A similar unconformity in Canada, with far less reserves, is formed by the Mississippian unconformity, capped by Jurassic shales. Similar traps, not too far away, occur where the Jurassic sandstones pinch out under the Lower Cretaceous shales. A typical unconformity trap is illustrated below.


Typical unconformity trap

2. Porosity Permeability Pinchouts
As a general rule, shallow water sandstone beds are likely to thin, and deeper water beds such as limestones are likely to thicken, away from the shoreline. If a rock layer continues to thin in a certain direction, it may finally pinchout or lense-out altogether. The beds above and below it will then become contiguous. This can happen to blanket sands, beaches, bars, and delta fronts and are called sand pinchouts. River channel fill and point bars in meandering streams and rivers thin toward their edges; this effect is also called a pinchout. The thin edge of any sand body can be described as a pinchout.

The large Pembina field in Alberta is a good example of this type of trap. These traps extend for many miles along a fairly narrow belt at the updip limit of the sand. Although sand pinchouts are stratigraphic traps, folding and faulting may be important in controlling production.

Frequently porous limestone or dolomite grades updip into a non-porous rock. These are called porosity permeability pinchouts and may be of local or regional importance. The Carthage gas field in east Texas is an excellent example of a permeability pinchout. The producing limestone grades updip into an impermeable limestone that is barren. Later arching of the sediments formed the Carthage pool that covers nearly 250,000 acres.


Sand pinchout (top) and Sand channel (bottom)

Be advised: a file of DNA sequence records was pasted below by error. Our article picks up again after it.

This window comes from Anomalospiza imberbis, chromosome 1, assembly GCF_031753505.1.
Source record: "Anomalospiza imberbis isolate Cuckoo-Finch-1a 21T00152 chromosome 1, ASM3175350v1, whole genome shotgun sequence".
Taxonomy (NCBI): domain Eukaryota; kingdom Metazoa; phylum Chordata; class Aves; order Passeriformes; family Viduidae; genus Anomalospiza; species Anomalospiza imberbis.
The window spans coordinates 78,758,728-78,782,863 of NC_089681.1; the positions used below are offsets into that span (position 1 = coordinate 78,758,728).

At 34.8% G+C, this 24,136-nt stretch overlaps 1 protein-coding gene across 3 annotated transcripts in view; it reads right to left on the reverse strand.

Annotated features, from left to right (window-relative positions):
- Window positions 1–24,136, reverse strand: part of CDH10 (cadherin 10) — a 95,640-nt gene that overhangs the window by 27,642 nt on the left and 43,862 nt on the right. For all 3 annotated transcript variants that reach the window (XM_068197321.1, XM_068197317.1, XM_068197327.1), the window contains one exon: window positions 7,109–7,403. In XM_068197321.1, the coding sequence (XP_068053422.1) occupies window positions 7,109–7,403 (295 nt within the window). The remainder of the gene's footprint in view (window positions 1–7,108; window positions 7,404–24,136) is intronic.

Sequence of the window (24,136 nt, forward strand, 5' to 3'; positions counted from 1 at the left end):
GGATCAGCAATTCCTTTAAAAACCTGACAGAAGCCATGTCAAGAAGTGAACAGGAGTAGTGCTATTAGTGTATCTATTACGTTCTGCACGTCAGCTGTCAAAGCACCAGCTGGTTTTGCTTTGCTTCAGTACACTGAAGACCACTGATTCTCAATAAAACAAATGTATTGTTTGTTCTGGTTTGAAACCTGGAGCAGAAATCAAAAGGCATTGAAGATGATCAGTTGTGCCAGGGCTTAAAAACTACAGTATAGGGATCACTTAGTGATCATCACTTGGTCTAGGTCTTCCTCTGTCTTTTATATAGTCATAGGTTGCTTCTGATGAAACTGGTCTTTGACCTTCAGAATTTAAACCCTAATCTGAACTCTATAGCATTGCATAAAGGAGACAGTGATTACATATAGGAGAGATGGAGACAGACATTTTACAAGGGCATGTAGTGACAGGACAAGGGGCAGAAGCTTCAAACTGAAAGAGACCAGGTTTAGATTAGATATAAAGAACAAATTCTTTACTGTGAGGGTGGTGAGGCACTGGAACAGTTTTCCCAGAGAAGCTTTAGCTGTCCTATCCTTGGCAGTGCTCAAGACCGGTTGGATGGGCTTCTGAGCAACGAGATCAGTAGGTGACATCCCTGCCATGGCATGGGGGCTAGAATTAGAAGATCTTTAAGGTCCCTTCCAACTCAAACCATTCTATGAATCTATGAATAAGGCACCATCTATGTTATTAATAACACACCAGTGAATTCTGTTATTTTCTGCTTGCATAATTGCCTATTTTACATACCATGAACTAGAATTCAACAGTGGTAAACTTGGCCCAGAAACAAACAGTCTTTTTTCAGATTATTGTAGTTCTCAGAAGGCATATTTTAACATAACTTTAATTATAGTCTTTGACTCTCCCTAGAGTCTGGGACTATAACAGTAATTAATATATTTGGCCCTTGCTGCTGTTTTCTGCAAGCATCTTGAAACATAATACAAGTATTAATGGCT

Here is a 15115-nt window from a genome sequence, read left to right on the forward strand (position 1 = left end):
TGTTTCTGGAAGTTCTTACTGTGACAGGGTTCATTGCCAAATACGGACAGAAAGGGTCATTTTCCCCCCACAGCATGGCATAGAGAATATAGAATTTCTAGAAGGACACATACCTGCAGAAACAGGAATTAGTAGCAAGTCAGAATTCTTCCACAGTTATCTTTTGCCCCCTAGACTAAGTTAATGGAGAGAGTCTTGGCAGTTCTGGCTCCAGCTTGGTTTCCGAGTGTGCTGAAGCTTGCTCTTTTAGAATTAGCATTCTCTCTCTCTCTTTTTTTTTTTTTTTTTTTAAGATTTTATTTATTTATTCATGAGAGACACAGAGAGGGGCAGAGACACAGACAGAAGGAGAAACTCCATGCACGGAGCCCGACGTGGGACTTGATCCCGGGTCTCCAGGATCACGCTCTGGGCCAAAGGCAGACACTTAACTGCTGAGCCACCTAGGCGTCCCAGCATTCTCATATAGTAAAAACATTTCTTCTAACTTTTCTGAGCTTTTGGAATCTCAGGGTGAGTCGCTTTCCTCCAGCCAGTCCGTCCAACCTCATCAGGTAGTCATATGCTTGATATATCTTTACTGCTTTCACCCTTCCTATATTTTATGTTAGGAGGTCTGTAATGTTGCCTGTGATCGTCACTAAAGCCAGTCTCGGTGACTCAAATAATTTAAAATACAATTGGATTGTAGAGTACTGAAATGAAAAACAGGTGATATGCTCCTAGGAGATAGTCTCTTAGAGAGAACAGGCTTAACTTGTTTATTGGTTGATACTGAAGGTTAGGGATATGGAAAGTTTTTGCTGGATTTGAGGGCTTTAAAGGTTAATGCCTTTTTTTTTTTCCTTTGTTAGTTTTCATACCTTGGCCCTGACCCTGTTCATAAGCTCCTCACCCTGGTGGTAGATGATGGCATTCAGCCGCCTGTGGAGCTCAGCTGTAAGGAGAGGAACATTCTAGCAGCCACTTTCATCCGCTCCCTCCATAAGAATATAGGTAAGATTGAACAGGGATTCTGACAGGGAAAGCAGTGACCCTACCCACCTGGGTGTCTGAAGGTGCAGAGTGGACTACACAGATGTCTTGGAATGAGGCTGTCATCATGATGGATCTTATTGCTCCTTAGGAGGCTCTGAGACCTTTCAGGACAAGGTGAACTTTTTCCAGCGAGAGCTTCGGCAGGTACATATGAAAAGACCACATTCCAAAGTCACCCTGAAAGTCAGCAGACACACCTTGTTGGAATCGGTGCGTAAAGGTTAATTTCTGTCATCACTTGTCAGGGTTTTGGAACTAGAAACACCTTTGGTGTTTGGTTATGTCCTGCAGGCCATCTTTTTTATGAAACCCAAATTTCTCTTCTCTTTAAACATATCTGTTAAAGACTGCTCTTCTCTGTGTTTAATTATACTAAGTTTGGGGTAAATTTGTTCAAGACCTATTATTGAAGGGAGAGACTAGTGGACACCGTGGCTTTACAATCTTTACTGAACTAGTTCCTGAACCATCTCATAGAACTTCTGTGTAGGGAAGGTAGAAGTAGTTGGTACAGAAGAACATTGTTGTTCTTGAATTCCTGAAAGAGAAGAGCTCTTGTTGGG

A porosity permeability trap is formed when the thin edge of the porosity is updip from the thicker part of the zone.


Permeability pinchout trap (shaly sand shown, similar traps are also formed in carbonates)

Obviously very complex combinations of deltas, cut by channels, and faced by offshore marine bars can exist. An example is shown below. The same comment is true in river channel cut and fill situations where meandering streams can provide a complex depositional pattern, unfortunately seen only as isolated one dimensional views by the logs run in the well bore.


Complex stratigraphic traps

3. Reef Traps
Reefs are productive in many parts of the world. Many types exist, such as atolls, table reefs, pinnacle reefs, barrier reefs, fringing reefs, biostromes, and bioherms. They occur as small dome like features that may be reflected in the overlying sediments by drape. Drape is described in the next section of this Chapter. Some reef trends extend for hundreds of miles, such as the Leduc reef trend in Alberta. The size of a reef ranges from a few acres to several square miles. Seismic exploration is the best way to find reefs.

The reef core grows upward and usually outward as the sea level rises. Detrital reef material falls on the ocean side, forming the fore reef. The back reef is formed on the lagoon or quiet side by deposition of limestone and lime mud.


Reef trap

If sea level rises too fast, the reef may drown and die. If water level drops it may begin to grow again, forming very complex structures. Some examples are shown below.


Complex lithology of a Devonian reef

Reefs are usually easily identified by draping dips, often extending several hundred to a few thousand feet above the reef. Dips in the reef core and fore reef are erratic, and those in the back reef may be visible or nonexistent.


4. Drape Traps
Differential compaction causes drape over reefs and sand bodies and this can form traps. A sandstone or carbonate layer above the bar or reef can be bent in such a way as to have closure, that is, the ability to contain and trap hydrocarbons. The bending is caused by the fact that the reef or sand body does not compress to the same degree as the shales to either side of it. Therefore a topographic high can be propagated upward through the section for quite some distance.

Drape and sag

These traps look like folds in a cross section or on the dipmeter patterns. They were not formed by tectonic activity, but rather by the sedimentary process itself. Dips underneath the reef or bar will be regional, in contrast to the anticline. Drape is important in identifying sedimentary structures from dipmeter data, and is often overlooked as a trapping mechanism in the beds lying above the target formation.

Drape is illustrated schematically  for both the reef and the sand bar case. Channel fill can also cause drape, again due to differential compaction of surrounding shale. Bedding inside the channel may be complex, but is usually regional under the channel. However, the mass of a reef or channel sand may compact the rock under the body, causing apparent sag below the base of the zone.